The intestinal tract can be healed by adding more raw foods to the diet, especially fresh vegetable juices. Fasting on vegetable juices will help to repair and provide enzymes necessary for health and digestion. A diet consisting of 60-70 percent raw food will help to reverse the degeneration that has occurred in the gut lining, as well as improve energy and vitality.

Many Practitioners are suggesting bone broth to help heal Leaky Gut.  I would make sure to always use organic sources for your broth.

Cleansing the digestive tract and the colon will help assure that the body is digesting and assimilating essential nutrients for healing and restoring health. Avoid low-fiber food, cooked foods, white flour products, sugar, fried foods, and processed foods. Eat a diet rich in fiber, fruits, and vegetables.

There are a number of telltale signs that leaky gut is occurring.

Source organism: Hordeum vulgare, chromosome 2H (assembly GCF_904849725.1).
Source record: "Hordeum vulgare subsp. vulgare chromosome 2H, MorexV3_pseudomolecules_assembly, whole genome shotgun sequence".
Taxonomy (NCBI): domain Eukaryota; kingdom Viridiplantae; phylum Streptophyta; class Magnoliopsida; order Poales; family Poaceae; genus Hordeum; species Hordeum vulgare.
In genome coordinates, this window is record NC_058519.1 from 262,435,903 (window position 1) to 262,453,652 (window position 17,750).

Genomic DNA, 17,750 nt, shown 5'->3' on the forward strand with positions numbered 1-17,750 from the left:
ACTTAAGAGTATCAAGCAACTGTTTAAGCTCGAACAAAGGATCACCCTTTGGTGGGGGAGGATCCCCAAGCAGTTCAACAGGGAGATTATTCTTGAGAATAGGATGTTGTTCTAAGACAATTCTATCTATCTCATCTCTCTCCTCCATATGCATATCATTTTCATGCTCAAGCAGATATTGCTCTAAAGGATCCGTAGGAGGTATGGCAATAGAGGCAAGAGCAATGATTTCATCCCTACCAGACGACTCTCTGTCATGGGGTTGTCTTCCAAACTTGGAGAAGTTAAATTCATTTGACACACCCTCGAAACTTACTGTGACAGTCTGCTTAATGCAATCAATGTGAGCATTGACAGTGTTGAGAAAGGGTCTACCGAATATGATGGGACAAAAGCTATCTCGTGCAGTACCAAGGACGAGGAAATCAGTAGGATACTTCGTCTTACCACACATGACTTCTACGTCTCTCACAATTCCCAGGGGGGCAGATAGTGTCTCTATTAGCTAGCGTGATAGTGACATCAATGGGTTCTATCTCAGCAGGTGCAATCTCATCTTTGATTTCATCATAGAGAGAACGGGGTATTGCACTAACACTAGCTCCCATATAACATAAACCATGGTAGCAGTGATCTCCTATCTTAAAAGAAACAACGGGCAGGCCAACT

Here are some of the more common symptoms or associated conditions:

1. You have a lot of food sensitivities – Dairy and gluten are the two most common sensitivities if you are dealing with leaky gut. While there hasn’t been enough research into the most common symptoms of this condition, food allergies are believed to be the big one.
IBD – Don’t confuse this with IBS. IBD (inflammatory bowel disease) is a more serious condition that includes diseases like Crohn’s and ulcerative colitis.
2. You have an autoimmune condition – Celiac is an example of an autoimmune condition that is commonly seen along with leaky gut. When the patient ingests gluten, the body attacks the intestines and makes leaky gut worse. On the plus side, helping leaky gut can lessen the impact of certain autoimmune conditions.
3. Thyroid conditions – Hashimoto’s disease is a common thyroid condition that is related to leaky gut. It involves low thyroid function combined with fatigue, depression, and metabolism issues.
4. Malnutrition – If you eat a regular diet but still show up slightly malnourished on a blood test, leaky gut is a possible reason. You may be struggling to absorb the nutrients your body needs.
5. Skin problems – Psoriasis and rashes are common for people with leaky gut, so there may be a link between this condition and skin inflammation.